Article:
Where Are You Vulnerable?
The Dollar Stretcher Blog
by Gary Foreman
When you work with people and their finances you begin to see some
common threads. Especially if you have the perspective of time on
your side. One thing I've noticed is that very few people, even
people who are pretty sharp, have taken the time to determine where
they are most financially vulnerable. I don't know why that's true,
but it is.
Seems funny to me. If you were the commander of a fort, you'd survey
the situation and try to figure out where your defenses are the
weakest. And, once you found that weakness you'd take steps to
Same thing if you were the coach of a football team. You'd spend
hours studying film to see where opposing offenses might attack you.
I suspect that's true of most team sports. You check to see where
you're most vulnerable to attack and adjust your strategy.
What's interesting about people is that we don't look at our
finances the same way. Very few of us take the time to figure out
where we're most vulnerable to a financial problem (crisis?).
There's much to be gained from asking the question. We'll learn
where we should concentrate our efforts. That means that our time
and money will be going to the place where they'll do the most good.
I like that. It's also the place where we'll get the greatest "bang
for our buck".
So how can you find our where you are most vulnerable? One way is to
hire a financial planner to review your finances. They're trained to
Another way is to do it yourself. By asking yourself three questions
you can identify the major risks. Once you've discovered the risks
you can begin to search out and evaluate potential solutions.
The first risk: what happens if I lose my income? Many of us think
about what would happen if we lost our job. And, it's a good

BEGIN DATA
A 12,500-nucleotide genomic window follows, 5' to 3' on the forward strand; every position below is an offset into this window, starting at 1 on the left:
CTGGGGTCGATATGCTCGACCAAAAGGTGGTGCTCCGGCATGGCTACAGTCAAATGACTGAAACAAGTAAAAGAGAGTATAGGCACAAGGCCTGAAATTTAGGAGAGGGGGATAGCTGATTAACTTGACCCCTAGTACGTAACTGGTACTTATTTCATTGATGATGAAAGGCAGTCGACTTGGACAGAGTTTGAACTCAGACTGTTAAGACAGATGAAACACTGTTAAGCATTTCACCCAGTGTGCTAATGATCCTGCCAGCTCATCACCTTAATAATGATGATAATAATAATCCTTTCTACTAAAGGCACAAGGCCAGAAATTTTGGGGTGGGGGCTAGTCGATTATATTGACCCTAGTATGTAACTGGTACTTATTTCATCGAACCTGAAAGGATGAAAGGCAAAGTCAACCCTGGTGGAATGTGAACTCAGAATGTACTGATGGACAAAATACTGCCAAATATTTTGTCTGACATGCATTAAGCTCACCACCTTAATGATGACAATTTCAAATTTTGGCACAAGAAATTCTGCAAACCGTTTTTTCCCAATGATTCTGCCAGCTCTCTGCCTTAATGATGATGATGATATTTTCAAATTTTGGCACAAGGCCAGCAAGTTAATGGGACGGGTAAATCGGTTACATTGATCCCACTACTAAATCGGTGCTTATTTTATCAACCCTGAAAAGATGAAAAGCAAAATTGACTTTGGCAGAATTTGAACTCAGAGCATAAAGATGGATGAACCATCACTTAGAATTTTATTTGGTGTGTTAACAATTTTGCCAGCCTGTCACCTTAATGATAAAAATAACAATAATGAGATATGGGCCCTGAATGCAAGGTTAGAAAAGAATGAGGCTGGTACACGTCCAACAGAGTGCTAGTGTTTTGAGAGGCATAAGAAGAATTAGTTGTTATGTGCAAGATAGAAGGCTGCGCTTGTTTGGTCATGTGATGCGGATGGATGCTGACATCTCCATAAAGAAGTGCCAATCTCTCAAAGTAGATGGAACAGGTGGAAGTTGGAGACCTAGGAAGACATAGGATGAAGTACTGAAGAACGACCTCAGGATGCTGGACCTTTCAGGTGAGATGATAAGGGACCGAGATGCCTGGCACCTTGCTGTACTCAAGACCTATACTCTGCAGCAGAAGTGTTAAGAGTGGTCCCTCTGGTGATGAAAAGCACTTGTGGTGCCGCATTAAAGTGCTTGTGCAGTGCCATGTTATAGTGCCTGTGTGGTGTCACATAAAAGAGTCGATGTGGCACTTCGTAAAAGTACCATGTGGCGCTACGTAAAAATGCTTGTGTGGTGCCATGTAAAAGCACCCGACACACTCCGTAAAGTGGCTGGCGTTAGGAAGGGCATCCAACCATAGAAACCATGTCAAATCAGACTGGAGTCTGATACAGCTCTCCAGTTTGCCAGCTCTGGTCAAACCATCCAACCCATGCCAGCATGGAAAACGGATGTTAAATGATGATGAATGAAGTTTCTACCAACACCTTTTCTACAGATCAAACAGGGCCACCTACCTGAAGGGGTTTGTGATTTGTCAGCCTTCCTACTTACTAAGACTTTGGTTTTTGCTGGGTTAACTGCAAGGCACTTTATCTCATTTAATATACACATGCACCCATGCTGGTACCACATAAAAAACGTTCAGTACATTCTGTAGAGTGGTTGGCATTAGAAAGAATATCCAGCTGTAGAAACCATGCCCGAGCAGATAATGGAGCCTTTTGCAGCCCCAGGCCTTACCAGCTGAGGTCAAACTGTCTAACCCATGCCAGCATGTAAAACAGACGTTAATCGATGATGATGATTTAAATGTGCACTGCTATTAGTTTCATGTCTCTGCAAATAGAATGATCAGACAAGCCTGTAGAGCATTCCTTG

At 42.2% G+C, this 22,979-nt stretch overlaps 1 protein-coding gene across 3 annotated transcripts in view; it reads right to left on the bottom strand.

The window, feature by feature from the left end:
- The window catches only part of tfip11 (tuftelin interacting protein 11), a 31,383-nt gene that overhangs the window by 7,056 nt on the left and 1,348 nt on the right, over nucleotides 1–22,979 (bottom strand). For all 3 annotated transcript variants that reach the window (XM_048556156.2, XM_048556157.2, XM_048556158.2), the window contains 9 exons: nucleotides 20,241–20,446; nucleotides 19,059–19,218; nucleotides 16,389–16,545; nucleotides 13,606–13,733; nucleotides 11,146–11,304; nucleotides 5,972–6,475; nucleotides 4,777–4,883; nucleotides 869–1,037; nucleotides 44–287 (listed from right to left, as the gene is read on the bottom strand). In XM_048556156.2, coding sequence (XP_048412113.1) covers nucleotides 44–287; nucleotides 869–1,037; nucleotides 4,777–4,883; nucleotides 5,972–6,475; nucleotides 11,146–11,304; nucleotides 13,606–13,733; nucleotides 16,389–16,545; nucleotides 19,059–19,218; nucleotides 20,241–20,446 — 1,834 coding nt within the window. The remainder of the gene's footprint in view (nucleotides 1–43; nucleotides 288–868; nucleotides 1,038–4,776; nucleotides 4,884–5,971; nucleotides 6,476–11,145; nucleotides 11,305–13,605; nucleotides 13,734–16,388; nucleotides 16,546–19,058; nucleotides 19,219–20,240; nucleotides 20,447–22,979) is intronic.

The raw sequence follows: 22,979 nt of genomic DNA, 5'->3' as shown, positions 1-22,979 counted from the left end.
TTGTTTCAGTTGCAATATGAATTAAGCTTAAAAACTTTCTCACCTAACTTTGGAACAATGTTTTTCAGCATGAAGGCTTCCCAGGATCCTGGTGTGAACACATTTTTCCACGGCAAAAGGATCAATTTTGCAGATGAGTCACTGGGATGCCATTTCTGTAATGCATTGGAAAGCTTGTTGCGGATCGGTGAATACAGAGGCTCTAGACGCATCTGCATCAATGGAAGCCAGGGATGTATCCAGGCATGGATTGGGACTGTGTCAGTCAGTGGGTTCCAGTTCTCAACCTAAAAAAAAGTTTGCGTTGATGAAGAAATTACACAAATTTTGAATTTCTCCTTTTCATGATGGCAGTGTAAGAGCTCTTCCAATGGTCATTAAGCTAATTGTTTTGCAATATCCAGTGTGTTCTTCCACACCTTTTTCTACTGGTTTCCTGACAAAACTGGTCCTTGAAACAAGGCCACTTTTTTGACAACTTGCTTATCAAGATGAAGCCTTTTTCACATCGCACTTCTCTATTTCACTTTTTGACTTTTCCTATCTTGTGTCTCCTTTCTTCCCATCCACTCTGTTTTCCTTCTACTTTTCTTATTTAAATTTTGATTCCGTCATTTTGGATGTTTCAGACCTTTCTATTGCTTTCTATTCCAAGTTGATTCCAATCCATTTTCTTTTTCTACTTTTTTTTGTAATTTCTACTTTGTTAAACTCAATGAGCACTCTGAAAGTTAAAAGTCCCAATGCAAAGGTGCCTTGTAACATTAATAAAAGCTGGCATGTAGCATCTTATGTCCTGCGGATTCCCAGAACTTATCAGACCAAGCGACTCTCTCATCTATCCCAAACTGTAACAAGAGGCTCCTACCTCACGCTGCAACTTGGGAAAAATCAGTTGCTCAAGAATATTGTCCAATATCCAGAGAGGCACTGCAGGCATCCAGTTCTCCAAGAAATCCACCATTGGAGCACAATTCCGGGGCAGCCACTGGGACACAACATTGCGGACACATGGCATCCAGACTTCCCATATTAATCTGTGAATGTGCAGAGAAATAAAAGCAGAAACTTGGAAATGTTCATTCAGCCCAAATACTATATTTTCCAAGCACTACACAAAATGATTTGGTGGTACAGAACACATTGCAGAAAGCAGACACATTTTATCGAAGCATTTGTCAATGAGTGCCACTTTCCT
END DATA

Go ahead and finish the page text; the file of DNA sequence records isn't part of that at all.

question. No matter how safe your job appears, it's always wise to
have some idea of what would happen if you were suddenly unemployed.
Depending on your situation you might also want to ask what would
happen if your pension quit sending the monthly check. Or maybe the
investment checks suddenly stopped coming. Or your rental house is
empty. Or you don't get your usual Christmas bonus. Or...(fill in
your own lost income here)
The idea is to take a few moments and decide what you would do if
the income stopped and how likely that is to happen. Those two
questions will give you a pretty good idea as to how vulnerable you
are to lost income.
The second risk: what happens if you lose your assets (stuff!).
Could you handle your home burning? Or your IRA being wiped out? Any
other large asset suddenly losing it's value? It does happen. Some
assets are safer and more predicatable than others. But, you're wise
to evaluate and know how much trouble you'd face if something that
you depended on suddenly disappeared.
The final risk: are there surprise events that could cause you
problems? Suppose you had a car accident and were laid up for months
or years. What would happen to your finances if that suddenly were
you in the hospital bed? The most common surprises are medical. But,
that's not the only cause. It could be a sudden change in the
economy, a particular industry or even events in a foreign country.
Admittedly it's hard to predict the unexpected. But the mere
exercise is helpful. You'll be looking beyond the normal boundaries.
And that's always good.
Some situations combine all three risks. I know of people who lost
their job when the company went under. They also lost their pension.
And, to cap it all off, most of their 401k was invested in (now
worthless) stock of their former employer.
You may find that you have a number of vulnerabilities. If so,
you'll need to prioritize them. On the other hand, you might be the
person who can honestly say that you've covered all the risks. And
that's great! But, it doesn't mean that you shouldn't repeat the
exercise every so often.
The saddest stories I've heard are typically from people who thought
that they had their finances in order but found out that there was a
vulnerability somewhere that they weren't aware of. So you might
want to take a page out of the coach's playbook and take a look at
your defense to see where you're most susceptible to an attack. The
grief you save could be your own!
Keep on Stretching those Dollars!
Gary Foreman is the editor of The Dollar Stretcher.com website <
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